Chapter 9: Marketing Your Business

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Chapter 9: Marketing Your Business

Marketing Mix

The blending of the four marketing elements of product, distribution, price, and promotion used to reach a target market

Product mix

The different products and services a business sells

- Select Product features

o Color

o Size

o Quality

o Business operations

▪ Hours

▪ Delivery

▪ Warranties

▪ Installation

- Branding – name, symbol of designed used to identify your product

- Package – the box

- Labeling – where you put info on the box

Chapter 9: Marketing Your Business


Is placing a product in a certain market to get a desired customer response

- family car vs. luxury car


Channels of Distribution:

The routes that products and services take from the time they are produced to the time they are consumed

Channels of Distribution for retail Goods

- be open during hours that are convenient for customers

- catalogs, fliers, or direct mail

- Phone or Fax

- Internet

Chapter 9: Marketing Your Business

Receiving Goods to Sell

Places to buy merchandise

- American Wholesales & Distributors Directory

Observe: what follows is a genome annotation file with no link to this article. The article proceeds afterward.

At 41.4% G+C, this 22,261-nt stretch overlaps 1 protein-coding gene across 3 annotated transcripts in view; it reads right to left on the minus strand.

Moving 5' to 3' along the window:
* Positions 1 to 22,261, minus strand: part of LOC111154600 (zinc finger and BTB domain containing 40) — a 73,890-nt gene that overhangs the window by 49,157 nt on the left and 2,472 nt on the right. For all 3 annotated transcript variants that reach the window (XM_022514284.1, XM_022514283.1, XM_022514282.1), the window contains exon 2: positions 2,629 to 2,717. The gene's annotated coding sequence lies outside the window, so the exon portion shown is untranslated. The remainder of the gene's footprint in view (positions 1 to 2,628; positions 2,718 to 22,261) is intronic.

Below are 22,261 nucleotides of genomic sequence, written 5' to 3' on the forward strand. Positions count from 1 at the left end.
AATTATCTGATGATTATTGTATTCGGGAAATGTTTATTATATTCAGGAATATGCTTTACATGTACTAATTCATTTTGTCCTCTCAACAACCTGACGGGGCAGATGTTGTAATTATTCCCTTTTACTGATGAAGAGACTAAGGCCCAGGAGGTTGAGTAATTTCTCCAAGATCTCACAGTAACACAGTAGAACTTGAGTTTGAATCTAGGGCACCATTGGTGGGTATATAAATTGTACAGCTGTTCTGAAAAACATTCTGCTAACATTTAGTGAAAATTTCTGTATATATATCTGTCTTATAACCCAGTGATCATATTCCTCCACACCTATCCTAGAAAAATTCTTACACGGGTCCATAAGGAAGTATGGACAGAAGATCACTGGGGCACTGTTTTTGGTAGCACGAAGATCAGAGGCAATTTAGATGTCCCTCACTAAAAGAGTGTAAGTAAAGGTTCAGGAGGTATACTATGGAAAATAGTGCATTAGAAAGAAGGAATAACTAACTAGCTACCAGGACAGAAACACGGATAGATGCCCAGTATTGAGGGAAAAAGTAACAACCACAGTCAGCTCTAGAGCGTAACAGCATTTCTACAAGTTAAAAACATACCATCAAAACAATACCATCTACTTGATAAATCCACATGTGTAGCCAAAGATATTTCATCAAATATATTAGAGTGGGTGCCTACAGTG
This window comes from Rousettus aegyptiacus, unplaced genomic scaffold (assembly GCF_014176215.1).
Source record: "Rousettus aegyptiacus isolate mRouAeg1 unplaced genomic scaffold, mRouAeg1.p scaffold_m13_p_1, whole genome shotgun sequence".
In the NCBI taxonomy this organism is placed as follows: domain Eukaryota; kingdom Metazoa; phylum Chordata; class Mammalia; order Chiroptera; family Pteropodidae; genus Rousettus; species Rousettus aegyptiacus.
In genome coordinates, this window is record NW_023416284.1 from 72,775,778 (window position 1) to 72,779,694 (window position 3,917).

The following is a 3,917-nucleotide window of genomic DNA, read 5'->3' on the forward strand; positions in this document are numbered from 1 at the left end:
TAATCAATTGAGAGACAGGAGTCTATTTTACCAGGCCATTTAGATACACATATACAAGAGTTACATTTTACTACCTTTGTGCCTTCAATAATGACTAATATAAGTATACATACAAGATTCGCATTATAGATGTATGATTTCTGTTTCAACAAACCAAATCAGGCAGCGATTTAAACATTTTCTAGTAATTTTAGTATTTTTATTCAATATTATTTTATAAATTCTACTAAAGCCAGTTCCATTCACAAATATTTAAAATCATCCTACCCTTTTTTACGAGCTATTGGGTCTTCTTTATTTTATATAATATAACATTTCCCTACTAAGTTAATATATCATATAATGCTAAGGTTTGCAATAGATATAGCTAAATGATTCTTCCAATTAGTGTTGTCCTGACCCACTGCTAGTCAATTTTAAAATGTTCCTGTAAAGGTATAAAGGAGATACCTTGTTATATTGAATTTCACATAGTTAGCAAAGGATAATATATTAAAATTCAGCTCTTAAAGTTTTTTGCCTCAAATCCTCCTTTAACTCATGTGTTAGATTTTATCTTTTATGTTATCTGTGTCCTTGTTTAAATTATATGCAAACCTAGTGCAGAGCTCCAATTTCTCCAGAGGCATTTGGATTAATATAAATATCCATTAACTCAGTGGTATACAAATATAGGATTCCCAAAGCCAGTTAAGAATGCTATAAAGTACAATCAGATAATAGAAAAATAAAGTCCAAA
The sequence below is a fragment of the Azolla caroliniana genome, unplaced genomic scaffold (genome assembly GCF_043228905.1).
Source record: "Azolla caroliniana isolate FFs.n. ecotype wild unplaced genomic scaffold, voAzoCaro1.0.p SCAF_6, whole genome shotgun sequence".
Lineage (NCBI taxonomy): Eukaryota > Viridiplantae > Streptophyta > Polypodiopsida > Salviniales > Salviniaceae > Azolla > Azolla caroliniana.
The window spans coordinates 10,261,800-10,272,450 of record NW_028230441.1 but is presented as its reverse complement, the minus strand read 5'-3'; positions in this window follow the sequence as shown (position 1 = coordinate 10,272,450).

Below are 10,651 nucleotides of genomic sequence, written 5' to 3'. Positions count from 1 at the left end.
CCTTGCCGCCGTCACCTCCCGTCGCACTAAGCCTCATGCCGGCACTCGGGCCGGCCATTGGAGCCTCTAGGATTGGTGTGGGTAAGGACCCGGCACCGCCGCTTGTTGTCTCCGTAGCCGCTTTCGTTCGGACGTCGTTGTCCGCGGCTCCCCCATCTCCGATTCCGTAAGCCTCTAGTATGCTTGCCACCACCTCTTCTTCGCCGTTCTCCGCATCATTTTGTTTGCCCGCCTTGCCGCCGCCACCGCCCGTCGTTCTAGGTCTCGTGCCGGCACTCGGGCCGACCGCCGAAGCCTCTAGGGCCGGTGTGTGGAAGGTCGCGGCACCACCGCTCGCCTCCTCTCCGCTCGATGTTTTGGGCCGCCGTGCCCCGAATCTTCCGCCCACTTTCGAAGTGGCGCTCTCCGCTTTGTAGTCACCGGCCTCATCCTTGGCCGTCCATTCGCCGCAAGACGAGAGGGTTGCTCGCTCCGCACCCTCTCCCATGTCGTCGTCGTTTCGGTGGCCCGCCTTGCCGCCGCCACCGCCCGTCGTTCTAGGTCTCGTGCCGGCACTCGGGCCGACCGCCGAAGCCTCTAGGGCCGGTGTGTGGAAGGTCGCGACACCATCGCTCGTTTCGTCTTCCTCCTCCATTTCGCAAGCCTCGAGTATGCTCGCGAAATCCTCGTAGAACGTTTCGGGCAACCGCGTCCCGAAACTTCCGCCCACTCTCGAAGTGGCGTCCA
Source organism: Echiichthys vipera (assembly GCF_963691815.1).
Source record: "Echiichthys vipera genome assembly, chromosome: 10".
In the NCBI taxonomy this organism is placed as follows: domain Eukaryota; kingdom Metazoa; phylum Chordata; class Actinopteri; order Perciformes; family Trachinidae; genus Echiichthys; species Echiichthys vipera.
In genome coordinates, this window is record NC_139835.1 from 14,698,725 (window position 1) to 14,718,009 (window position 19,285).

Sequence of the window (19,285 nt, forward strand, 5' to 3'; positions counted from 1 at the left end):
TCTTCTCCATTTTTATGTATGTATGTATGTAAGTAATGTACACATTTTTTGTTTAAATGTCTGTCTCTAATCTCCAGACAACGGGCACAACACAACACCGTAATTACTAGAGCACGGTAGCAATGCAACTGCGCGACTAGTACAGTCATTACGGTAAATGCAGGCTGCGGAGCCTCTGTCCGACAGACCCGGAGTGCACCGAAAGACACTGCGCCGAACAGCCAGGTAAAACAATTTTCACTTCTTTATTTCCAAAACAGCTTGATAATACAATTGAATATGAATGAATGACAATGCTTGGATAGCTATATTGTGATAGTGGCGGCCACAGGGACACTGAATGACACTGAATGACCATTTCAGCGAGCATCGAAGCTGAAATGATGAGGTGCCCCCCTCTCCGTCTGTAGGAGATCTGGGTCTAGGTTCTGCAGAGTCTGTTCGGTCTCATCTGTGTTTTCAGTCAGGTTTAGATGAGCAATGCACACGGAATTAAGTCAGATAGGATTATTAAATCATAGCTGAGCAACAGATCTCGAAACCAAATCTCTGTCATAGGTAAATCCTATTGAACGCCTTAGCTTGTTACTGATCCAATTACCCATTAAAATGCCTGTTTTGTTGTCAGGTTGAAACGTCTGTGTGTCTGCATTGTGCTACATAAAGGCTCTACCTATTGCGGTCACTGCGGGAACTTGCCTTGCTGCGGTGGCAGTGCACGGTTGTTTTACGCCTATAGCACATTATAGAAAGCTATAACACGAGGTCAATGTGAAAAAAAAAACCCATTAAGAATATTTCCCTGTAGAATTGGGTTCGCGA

- The Thomas Register

- AT&T Business Directory

- Trade Magazines

Channels of Distribution for Service Business

- usually sold directly to customer

(single direct channel of distribution)

Channels of Distribution for Manufacturing Business

- Sell to other businesses / Who sell to final customers

- Use all distribution possible

Physical Distribution

- transportation, storage, product handling

Chapter 9: Marketing Your Business

Price: (pricing strategy)

Set prices low enough so customers will buy from you but high enough to make a profit

- Maximize sales

- Discourage Competition

- Attract Customers

- Maintain an Image

- Increase profits

Return on Investment

Think about the cost (investment) to make and market a product

Obtain Market Share

Think about buying market share with low prices

Market Share – the percentage of sales for all companies in the market that a business captures

Chapter 9: Marketing Your Business

Determining Price

Demand-Based Pricing:

Pricing base upon how much customers are willing to pay for a product or service

Cost-Based Pricing